So I went to bed. The next morning, I checked my query and I had a slew of replies. My dejection the night before went to elation, as I was “worthy” of getting advice. I quickly found out that I had in fact technically posted under the wrong forum topic but by a twist of fate, it ended up being the perfect forum topic to make that mistake. I had posted on the Q and A forum topic geared for people who have questions or technical problems about the entire website itself.
But the people who answered my question were a few former moderators and other members with a lot of experience. So I was getting some really top-level advice. They apparently took pity on my mom-computer-ignorant-self and answered my question.
I was asked a few questions about what the computer would be used for and my budget. The responders were commenting and replying to each other as they put their heads together to answer me.
One person suggesting that my son and I build the computer ourselves. He said that would be best as no “big box” store could provide a custom configuration to fit our needs. More importantly, he suggested that it would be a bonding experience with my son. Well, that sounded kind of cool. So I replied that this sounded like a great idea (not letting on that I was petrified at the thought but figured Calvin and his dad could figure it out with me just smiling and providing appropriate bonding support, whatever that might be.)
Next thing I knew, I was getting even more help. They began to post ideas on configurations, debating with each other about it. Then, one of responders actually went onto another website called http://www.pcpartpicker.com and created a computer for me with each part priced out from the cheapest source and all I had to do was go in and order each part.
Then one person posted tutorial videos that we could follow when building the computer. Then another gave a bunch of do’s and don’ts and suggestions on building your first computer without blowing it up or getting electrocuted.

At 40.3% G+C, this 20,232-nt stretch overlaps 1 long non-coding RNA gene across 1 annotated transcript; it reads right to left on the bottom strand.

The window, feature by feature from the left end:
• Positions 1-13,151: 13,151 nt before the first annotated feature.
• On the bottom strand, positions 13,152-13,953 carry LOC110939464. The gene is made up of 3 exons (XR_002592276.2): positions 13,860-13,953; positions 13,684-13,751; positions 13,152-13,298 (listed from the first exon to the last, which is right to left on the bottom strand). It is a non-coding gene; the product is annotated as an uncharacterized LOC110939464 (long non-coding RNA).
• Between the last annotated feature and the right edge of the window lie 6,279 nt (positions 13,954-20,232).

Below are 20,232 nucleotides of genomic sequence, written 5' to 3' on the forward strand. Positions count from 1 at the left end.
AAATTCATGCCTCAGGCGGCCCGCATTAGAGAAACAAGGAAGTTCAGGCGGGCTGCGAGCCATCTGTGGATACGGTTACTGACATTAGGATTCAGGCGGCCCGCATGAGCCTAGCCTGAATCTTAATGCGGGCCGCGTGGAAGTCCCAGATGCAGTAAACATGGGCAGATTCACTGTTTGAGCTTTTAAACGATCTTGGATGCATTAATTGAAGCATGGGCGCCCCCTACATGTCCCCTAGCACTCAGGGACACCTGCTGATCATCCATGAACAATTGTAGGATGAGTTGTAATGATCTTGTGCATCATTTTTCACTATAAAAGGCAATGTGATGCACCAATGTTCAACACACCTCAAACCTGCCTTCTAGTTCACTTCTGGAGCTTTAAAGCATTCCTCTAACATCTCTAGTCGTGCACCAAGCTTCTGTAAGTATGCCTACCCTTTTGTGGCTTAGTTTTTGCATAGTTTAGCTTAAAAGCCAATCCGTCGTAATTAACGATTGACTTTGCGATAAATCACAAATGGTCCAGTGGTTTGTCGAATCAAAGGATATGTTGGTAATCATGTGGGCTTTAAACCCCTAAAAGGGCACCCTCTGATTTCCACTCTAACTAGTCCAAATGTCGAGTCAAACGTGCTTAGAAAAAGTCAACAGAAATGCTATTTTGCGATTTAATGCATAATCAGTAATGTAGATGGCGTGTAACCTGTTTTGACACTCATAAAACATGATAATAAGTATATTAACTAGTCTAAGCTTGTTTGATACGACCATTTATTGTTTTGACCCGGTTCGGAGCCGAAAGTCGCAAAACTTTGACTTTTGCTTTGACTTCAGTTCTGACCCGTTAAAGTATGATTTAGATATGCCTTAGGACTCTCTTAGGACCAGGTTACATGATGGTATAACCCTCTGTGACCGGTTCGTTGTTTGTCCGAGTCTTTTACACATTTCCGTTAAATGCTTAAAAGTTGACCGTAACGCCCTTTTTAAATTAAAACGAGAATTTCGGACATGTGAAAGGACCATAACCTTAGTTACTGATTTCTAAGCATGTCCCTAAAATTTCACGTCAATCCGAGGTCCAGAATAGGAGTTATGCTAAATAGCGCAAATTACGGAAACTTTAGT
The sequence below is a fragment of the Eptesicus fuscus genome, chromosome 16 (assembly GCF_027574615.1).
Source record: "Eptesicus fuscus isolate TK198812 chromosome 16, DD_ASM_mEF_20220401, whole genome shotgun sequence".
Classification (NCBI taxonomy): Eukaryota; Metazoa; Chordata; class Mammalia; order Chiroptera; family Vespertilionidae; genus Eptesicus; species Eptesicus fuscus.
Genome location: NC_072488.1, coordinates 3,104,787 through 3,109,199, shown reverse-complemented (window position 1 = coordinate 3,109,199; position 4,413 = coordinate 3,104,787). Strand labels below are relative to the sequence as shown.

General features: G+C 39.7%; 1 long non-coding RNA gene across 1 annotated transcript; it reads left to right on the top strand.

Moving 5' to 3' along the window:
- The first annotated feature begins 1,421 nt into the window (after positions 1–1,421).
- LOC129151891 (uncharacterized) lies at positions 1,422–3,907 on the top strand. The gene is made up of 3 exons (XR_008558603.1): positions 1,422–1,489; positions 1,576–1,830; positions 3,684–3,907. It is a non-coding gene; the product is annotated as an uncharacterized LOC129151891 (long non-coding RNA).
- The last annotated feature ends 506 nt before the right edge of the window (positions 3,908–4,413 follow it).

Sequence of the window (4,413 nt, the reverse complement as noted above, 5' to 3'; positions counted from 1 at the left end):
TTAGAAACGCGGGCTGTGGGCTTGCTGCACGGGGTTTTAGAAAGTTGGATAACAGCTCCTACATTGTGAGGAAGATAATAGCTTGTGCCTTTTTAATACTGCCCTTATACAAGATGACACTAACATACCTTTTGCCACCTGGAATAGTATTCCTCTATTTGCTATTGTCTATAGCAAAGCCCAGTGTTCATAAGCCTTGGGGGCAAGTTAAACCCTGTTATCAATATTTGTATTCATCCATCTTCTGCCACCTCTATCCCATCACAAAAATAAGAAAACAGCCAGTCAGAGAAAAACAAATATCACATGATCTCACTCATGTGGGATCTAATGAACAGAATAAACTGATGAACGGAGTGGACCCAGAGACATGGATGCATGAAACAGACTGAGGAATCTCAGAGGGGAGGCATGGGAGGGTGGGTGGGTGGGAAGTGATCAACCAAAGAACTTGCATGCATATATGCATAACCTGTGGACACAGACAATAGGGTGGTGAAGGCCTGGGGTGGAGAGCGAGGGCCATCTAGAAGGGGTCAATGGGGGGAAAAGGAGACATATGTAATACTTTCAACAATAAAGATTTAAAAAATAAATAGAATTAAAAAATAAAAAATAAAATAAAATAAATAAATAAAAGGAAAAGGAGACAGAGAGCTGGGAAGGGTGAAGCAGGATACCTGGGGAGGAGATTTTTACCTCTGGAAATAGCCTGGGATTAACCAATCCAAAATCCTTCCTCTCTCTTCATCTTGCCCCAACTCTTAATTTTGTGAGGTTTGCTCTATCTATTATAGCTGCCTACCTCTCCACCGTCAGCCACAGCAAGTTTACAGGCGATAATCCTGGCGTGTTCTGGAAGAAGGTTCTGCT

Then another person suggested a tweak to the original configuration that had been recommended as it included capacity that we probably did not really need since my son was into building type games and not the video games that require more of something else. They all decided this change in configuration would save us money.
All this help from the forum’s volunteer members was extraordinary. So I thanked them again profusely and said I would order the computer components they came up with.
All in all, there were about eight or more people involved in this process that was completed entirely on-line through the forum with everyone posting over a period of about two days.
Naturally, I was curious about these very kind and high-level experts who made up this cool, smart and totally kind and helpful community. As I clicked on each of their individual profiles, I was blown away. I had been dealing mostly with kids. One was a 14 year old from Ireland, another, a 14 year old from the UK. Another was an 18 year old from New York and a yet another was a 17 year old from Finland. The oldest of the bunch was 22 years old and has his own computer programming business that he is working to get off the ground.
They were articulate, open and friendly. I particularly loved one part of the back and forth where they digressed into a techie discussion that I could not begin to follow. One reminded the group that they may scare of the OP (original poster: me) so they should take care to keep things in my zone. And they did. The high level of discussion and courtesy they gave to each other as they debated (and sometimes disagreed with) could be a model for many of us adults these days. They were all working toward a purpose (helping this non-tech mom of a 9 year old get a computer for her son). They kept their eye on solving a problem and did so together, with respect to each other and me.
With kids like this in the world, I have hope for a peaceful world.
So the computer components are ordered……a few have already arrived, so let the building begin!